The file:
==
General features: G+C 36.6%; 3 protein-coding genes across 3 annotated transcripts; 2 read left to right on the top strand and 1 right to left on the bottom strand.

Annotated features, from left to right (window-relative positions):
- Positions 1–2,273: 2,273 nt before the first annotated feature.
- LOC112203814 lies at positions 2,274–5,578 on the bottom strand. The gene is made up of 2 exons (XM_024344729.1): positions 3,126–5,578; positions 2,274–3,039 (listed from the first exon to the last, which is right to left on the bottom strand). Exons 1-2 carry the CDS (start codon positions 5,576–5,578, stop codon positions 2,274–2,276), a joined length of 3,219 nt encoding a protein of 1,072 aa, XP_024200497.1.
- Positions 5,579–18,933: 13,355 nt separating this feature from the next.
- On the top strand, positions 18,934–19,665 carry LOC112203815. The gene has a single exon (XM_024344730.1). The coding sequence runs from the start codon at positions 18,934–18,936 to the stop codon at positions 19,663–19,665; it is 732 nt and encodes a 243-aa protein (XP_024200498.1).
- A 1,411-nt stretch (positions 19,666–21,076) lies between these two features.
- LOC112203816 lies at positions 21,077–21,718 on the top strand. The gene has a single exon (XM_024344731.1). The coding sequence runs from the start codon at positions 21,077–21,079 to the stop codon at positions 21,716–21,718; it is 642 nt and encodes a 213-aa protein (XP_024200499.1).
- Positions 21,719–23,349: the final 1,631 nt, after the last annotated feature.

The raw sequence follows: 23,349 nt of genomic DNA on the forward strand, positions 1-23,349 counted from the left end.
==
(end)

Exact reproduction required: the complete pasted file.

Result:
General features: G+C 36.6%; 3 protein-coding genes across 3 annotated transcripts; 2 read left to right on the top strand and 1 right to left on the bottom strand.

Annotated features, from left to right (window-relative positions):
- Positions 1–2,273: 2,273 nt before the first annotated feature.
- LOC112203814 lies at positions 2,274–5,578 on the bottom strand. The gene is made up of 2 exons (XM_024344729.1): positions 3,126–5,578; positions 2,274–3,039 (listed from the first exon to the last, which is right to left on the bottom strand). Exons 1-2 carry the CDS (start codon positions 5,576–5,578, stop codon positions 2,274–2,276), a joined length of 3,219 nt encoding a protein of 1,072 aa, XP_024200497.1.
- Positions 5,579–18,933: 13,355 nt separating this feature from the next.
- On the top strand, positions 18,934–19,665 carry LOC112203815. The gene has a single exon (XM_024344730.1). The coding sequence runs from the start codon at positions 18,934–18,936 to the stop codon at positions 19,663–19,665; it is 732 nt and encodes a 243-aa protein (XP_024200498.1).
- A 1,411-nt stretch (positions 19,666–21,076) lies between these two features.
- LOC112203816 lies at positions 21,077–21,718 on the top strand. The gene has a single exon (XM_024344731.1). The coding sequence runs from the start codon at positions 21,077–21,079 to the stop codon at positions 21,716–21,718; it is 642 nt and encodes a 213-aa protein (XP_024200499.1).
- Positions 21,719–23,349: the final 1,631 nt, after the last annotated feature.

The raw sequence follows: 23,349 nt of genomic DNA on the forward strand, positions 1-23,349 counted from the left end.